Georgia and Russia can avoid war – if the West helps
War could mean more pressure on already sky-high oil prices.
Hanover, N.H.; and Washington
But a war between these two countries would threaten security in the volatile Caucasus and eastern Black Sea region and the booming exports of Caspian energy through Georgia, adding pressure to already sky-high oil prices throughout the world. It would also endanger US and NATO security interests in an area not far removed from the Middle East.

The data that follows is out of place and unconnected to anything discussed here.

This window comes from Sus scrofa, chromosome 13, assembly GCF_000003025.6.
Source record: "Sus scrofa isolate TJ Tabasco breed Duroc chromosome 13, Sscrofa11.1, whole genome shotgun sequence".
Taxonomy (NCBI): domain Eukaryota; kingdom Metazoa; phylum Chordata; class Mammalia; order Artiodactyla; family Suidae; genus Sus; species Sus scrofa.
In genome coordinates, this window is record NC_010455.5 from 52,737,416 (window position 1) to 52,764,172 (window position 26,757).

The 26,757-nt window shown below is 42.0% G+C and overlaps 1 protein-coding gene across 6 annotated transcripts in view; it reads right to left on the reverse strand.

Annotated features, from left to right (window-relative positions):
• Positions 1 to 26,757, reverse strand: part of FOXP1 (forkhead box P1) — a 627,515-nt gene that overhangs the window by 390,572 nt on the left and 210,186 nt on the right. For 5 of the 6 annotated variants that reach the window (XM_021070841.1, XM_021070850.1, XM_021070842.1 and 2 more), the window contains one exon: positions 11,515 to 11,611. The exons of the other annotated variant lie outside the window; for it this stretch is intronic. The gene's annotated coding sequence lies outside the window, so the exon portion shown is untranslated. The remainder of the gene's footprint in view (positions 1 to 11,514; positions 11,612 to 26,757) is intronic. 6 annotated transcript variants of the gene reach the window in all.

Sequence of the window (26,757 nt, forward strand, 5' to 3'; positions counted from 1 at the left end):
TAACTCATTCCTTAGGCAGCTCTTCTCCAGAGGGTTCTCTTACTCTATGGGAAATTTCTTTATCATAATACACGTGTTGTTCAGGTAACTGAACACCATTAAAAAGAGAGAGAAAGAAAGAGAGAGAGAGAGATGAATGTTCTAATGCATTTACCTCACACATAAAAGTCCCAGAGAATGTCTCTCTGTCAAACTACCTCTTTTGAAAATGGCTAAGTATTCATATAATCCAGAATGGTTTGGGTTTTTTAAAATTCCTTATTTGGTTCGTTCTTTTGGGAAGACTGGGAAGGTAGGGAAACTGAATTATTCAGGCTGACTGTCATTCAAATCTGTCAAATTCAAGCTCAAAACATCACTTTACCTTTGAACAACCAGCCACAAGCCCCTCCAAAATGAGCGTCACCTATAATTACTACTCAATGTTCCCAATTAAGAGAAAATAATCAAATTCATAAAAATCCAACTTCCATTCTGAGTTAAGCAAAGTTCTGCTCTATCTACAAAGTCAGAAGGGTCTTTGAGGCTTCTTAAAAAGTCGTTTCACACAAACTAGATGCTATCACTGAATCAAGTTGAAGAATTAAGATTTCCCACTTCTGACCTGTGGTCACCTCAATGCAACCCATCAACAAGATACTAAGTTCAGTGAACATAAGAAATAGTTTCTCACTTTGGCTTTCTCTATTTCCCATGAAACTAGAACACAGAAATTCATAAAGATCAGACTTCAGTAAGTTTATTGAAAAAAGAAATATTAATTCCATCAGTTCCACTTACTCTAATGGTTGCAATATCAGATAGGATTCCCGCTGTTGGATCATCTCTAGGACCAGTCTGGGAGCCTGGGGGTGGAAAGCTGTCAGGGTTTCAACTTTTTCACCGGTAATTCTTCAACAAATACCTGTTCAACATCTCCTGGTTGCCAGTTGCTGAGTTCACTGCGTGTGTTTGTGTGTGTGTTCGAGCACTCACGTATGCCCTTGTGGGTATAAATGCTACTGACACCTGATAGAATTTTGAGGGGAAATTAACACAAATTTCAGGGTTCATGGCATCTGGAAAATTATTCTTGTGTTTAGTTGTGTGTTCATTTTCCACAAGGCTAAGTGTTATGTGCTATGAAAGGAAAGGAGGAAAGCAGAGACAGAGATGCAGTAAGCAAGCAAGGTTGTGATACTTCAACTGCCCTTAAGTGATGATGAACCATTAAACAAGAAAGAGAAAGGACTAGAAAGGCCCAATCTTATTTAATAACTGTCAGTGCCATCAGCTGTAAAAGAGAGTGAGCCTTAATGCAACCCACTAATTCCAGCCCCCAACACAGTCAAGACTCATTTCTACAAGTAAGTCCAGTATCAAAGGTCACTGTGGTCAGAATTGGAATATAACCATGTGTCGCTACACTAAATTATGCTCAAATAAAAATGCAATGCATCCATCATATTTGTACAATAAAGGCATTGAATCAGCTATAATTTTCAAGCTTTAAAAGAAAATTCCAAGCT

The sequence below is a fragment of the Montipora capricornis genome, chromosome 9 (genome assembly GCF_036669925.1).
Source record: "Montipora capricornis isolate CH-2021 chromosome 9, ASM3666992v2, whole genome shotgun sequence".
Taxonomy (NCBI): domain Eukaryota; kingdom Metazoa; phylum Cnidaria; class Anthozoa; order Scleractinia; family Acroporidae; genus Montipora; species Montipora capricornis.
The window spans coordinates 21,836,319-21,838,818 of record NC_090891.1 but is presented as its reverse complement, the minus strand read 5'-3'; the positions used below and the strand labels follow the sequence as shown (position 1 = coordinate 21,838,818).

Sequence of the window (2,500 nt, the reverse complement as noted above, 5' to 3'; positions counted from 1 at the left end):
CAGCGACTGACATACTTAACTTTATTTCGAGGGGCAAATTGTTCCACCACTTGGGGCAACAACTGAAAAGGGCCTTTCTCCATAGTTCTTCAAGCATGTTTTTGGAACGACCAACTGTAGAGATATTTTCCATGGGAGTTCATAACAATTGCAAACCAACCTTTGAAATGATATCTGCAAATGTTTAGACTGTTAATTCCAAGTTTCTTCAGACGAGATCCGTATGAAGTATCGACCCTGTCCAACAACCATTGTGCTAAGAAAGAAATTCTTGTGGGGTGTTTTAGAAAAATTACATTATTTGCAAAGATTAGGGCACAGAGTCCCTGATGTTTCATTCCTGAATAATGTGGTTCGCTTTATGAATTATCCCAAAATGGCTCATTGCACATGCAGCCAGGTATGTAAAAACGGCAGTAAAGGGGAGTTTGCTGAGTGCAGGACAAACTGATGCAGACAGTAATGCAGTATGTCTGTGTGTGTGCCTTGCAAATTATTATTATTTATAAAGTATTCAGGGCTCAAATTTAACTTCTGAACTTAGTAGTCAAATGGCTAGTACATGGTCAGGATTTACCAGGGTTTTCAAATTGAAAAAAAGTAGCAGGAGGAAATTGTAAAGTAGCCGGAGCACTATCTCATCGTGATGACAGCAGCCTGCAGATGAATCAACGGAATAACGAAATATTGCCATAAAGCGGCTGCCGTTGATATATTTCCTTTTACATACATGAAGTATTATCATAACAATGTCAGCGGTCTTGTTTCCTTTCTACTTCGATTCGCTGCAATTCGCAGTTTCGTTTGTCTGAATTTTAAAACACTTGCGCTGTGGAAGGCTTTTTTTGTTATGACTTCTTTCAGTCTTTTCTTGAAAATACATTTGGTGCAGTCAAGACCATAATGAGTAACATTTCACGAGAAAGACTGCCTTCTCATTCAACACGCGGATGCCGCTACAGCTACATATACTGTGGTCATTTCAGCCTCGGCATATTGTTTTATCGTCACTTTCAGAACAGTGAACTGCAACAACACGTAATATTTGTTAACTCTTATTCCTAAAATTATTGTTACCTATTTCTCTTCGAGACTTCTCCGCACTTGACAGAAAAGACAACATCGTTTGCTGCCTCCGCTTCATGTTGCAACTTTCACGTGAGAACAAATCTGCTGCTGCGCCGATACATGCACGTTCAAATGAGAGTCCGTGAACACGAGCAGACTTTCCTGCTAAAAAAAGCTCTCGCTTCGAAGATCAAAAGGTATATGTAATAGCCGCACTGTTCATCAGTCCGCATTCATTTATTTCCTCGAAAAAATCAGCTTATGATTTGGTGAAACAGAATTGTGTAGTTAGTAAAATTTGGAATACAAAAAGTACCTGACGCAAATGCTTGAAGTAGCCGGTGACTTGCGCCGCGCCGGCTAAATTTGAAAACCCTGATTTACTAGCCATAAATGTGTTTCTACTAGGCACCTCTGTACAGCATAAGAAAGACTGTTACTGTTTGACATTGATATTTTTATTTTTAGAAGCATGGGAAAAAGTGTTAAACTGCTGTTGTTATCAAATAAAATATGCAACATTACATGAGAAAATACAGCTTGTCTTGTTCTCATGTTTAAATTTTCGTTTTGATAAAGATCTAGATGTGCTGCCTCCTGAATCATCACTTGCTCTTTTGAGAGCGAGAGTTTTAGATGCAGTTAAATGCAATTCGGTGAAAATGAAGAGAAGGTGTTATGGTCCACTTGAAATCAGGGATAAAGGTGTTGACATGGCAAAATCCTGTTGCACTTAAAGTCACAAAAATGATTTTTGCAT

Thanks largely to wise Russian diplomacy at the time, the breakup of the Soviet Union in 1991 saw the emergence of peaceful borders between the 15 new states. One exception was, and still is, Abkhazia, a strategically located separatist region in Georgia. Russia borders the region to the north and exerts military control and economic leverage over it. And now, Russia, which fiercely opposes Georgian membership in NATO, appears to be taking steps to annex Abkhazia – to the chagrin of Georgia.
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